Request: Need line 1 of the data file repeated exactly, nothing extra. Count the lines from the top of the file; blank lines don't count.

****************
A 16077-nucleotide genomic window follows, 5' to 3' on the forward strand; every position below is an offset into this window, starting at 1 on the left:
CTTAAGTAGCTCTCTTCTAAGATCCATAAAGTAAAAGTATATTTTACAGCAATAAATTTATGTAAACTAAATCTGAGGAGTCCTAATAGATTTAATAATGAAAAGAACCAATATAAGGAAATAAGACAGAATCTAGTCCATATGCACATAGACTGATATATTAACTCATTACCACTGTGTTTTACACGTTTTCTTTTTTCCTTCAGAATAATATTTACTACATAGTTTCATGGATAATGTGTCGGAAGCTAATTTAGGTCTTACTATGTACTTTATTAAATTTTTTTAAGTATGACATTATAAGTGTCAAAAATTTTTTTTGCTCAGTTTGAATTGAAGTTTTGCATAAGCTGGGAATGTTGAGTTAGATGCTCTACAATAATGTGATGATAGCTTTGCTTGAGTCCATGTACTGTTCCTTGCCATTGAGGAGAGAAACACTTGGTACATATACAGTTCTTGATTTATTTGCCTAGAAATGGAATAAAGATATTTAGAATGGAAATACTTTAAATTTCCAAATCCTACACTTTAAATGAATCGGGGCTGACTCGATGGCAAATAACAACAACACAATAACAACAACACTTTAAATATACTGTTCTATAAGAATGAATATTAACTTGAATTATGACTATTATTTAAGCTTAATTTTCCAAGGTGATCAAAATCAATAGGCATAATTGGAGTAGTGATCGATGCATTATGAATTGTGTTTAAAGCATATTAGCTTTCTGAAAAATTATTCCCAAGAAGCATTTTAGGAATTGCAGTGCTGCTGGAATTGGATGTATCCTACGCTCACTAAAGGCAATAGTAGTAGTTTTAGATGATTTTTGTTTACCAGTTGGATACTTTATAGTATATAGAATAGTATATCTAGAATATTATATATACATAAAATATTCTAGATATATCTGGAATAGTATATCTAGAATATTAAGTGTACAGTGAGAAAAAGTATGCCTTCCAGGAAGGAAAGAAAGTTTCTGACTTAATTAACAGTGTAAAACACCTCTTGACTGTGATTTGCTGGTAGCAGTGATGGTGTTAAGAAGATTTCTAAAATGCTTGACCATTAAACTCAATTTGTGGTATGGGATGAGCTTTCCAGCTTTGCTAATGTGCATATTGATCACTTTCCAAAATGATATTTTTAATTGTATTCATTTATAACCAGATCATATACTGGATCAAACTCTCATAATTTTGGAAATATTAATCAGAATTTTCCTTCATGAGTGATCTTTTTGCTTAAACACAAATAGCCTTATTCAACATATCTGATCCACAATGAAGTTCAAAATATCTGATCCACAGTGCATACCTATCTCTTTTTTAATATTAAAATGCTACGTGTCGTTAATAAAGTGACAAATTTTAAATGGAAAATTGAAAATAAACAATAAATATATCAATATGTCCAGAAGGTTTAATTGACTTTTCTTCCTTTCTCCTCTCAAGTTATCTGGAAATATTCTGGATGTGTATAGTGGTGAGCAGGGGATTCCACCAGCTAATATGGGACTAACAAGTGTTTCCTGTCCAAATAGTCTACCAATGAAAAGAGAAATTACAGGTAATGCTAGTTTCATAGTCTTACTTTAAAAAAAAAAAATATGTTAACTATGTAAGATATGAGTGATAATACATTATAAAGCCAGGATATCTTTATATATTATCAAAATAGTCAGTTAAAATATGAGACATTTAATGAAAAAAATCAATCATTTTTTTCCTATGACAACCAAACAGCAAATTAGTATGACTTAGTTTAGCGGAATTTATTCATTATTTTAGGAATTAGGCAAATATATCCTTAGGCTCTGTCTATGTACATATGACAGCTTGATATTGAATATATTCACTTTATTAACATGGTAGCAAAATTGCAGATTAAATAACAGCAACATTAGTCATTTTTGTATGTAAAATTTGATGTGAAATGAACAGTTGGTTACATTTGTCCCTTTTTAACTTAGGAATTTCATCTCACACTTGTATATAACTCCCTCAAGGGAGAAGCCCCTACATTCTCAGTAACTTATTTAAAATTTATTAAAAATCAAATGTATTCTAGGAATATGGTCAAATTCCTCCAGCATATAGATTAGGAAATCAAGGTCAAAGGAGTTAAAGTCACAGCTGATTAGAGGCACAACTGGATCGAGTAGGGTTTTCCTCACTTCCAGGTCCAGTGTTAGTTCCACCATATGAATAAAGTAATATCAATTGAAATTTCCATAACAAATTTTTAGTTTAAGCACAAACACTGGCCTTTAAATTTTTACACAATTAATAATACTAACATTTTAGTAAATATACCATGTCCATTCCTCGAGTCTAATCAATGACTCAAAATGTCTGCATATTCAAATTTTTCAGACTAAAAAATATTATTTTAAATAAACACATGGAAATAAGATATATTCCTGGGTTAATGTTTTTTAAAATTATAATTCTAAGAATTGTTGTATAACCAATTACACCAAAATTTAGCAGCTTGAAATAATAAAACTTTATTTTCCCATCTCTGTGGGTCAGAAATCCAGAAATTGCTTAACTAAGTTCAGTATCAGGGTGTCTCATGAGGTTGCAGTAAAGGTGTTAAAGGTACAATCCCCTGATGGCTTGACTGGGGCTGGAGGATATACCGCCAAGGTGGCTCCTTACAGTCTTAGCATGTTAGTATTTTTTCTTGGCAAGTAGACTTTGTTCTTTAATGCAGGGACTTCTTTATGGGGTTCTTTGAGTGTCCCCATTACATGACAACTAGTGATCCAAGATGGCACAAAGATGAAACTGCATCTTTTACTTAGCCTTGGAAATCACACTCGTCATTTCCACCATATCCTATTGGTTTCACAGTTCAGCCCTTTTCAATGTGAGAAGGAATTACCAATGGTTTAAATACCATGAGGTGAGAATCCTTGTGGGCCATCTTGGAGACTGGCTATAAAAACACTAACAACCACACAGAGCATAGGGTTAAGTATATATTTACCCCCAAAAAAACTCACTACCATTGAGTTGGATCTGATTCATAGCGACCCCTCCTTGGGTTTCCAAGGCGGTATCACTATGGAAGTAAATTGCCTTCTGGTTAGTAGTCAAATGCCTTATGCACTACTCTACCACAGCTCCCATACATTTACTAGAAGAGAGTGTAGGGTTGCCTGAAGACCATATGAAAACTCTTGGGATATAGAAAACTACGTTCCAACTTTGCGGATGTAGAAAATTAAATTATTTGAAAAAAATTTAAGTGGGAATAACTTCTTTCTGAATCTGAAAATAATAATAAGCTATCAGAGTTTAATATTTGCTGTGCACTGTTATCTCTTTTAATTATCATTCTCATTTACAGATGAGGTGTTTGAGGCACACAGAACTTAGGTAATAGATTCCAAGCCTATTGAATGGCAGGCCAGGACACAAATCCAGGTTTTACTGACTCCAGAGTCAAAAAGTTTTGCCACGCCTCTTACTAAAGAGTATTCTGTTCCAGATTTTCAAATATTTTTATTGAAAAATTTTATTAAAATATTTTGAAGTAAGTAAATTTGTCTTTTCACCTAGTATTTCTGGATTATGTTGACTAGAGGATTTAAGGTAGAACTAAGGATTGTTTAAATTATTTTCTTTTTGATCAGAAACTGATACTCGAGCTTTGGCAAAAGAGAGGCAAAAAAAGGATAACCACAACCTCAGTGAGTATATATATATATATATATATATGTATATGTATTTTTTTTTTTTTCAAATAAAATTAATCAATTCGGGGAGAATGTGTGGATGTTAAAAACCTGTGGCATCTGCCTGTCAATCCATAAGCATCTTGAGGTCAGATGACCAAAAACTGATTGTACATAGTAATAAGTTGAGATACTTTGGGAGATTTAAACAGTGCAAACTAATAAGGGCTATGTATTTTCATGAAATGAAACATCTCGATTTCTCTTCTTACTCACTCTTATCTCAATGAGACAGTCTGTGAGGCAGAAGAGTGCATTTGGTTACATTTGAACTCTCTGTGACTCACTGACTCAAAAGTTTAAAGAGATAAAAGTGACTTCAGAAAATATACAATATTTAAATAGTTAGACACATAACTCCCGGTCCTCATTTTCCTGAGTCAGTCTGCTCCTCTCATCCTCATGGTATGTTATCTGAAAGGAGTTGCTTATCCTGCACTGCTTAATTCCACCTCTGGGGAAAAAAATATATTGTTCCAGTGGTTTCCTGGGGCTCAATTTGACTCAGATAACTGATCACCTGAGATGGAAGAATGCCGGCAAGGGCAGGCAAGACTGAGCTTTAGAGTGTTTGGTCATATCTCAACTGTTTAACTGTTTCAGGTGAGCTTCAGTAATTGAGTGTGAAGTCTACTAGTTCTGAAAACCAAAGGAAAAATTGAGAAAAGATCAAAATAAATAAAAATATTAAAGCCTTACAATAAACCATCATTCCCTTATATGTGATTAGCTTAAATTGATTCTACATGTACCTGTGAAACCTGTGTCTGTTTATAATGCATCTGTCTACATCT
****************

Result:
A 16077-nucleotide genomic window follows, 5' to 3' on the forward strand; every position below is an offset into this window, starting at 1 on the left: